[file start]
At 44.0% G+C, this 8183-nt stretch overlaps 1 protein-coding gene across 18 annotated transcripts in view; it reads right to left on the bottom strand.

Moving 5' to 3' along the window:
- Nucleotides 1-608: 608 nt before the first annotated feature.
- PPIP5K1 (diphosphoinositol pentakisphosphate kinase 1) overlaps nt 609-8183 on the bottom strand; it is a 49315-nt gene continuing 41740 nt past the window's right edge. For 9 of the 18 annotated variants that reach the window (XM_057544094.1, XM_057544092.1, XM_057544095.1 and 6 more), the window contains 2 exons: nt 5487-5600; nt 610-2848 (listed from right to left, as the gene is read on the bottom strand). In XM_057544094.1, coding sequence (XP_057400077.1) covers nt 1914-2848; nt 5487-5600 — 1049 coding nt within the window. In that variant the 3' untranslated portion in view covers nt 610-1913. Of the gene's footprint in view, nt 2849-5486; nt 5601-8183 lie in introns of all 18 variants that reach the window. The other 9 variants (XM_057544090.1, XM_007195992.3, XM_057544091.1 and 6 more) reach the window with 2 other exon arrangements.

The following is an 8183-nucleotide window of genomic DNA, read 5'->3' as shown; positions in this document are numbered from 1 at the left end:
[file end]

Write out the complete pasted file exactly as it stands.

At 44.0% G+C, this 8183-nt stretch overlaps 1 protein-coding gene across 18 annotated transcripts in view; it reads right to left on the bottom strand.

Moving 5' to 3' along the window:
- Nucleotides 1-608: 608 nt before the first annotated feature.
- PPIP5K1 (diphosphoinositol pentakisphosphate kinase 1) overlaps nt 609-8183 on the bottom strand; it is a 49315-nt gene continuing 41740 nt past the window's right edge. For 9 of the 18 annotated variants that reach the window (XM_057544094.1, XM_057544092.1, XM_057544095.1 and 6 more), the window contains 2 exons: nt 5487-5600; nt 610-2848 (listed from right to left, as the gene is read on the bottom strand). In XM_057544094.1, coding sequence (XP_057400077.1) covers nt 1914-2848; nt 5487-5600 — 1049 coding nt within the window. In that variant the 3' untranslated portion in view covers nt 610-1913. Of the gene's footprint in view, nt 2849-5486; nt 5601-8183 lie in introns of all 18 variants that reach the window. The other 9 variants (XM_057544090.1, XM_007195992.3, XM_057544091.1 and 6 more) reach the window with 2 other exon arrangements.

The following is an 8183-nucleotide window of genomic DNA, read 5'->3' as shown; positions in this document are numbered from 1 at the left end: